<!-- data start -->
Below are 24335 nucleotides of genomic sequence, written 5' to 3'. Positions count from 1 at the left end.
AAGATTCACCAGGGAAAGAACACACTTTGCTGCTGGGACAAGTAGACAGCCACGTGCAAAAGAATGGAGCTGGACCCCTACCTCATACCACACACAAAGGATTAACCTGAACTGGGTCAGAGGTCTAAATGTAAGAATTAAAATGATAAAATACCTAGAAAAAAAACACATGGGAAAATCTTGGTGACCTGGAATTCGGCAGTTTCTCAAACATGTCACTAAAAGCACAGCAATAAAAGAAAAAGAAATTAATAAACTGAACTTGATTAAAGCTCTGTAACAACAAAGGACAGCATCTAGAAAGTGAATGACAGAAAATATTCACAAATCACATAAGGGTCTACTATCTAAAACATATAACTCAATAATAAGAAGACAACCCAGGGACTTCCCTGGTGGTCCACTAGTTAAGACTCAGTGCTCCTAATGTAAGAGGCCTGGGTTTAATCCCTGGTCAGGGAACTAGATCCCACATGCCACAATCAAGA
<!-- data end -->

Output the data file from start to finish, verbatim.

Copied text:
Below are 24335 nucleotides of genomic sequence, written 5' to 3'. Positions count from 1 at the left end.
AAGATTCACCAGGGAAAGAACACACTTTGCTGCTGGGACAAGTAGACAGCCACGTGCAAAAGAATGGAGCTGGACCCCTACCTCATACCACACACAAAGGATTAACCTGAACTGGGTCAGAGGTCTAAATGTAAGAATTAAAATGATAAAATACCTAGAAAAAAAACACATGGGAAAATCTTGGTGACCTGGAATTCGGCAGTTTCTCAAACATGTCACTAAAAGCACAGCAATAAAAGAAAAAGAAATTAATAAACTGAACTTGATTAAAGCTCTGTAACAACAAAGGACAGCATCTAGAAAGTGAATGACAGAAAATATTCACAAATCACATAAGGGTCTACTATCTAAAACATATAACTCAATAATAAGAAGACAACCCAGGGACTTCCCTGGTGGTCCACTAGTTAAGACTCAGTGCTCCTAATGTAAGAGGCCTGGGTTTAATCCCTGGTCAGGGAACTAGATCCCACATGCCACAATCAAGA